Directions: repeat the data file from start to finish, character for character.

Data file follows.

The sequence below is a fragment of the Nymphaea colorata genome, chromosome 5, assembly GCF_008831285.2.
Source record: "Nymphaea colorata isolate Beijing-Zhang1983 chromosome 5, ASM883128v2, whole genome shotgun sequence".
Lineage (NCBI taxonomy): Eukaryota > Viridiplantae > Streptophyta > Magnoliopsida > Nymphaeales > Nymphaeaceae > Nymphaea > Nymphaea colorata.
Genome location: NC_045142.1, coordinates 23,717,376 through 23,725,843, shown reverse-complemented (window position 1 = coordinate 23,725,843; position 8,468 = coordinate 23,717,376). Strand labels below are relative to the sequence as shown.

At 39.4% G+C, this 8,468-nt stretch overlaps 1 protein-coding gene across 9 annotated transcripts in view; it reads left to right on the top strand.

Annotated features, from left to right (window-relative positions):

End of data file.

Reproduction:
The sequence below is a fragment of the Nymphaea colorata genome, chromosome 5, assembly GCF_008831285.2.
Source record: "Nymphaea colorata isolate Beijing-Zhang1983 chromosome 5, ASM883128v2, whole genome shotgun sequence".
Lineage (NCBI taxonomy): Eukaryota > Viridiplantae > Streptophyta > Magnoliopsida > Nymphaeales > Nymphaeaceae > Nymphaea > Nymphaea colorata.
Genome location: NC_045142.1, coordinates 23,717,376 through 23,725,843, shown reverse-complemented (window position 1 = coordinate 23,725,843; position 8,468 = coordinate 23,717,376). Strand labels below are relative to the sequence as shown.

At 39.4% G+C, this 8,468-nt stretch overlaps 1 protein-coding gene across 9 annotated transcripts in view; it reads left to right on the top strand.

Annotated features, from left to right (window-relative positions):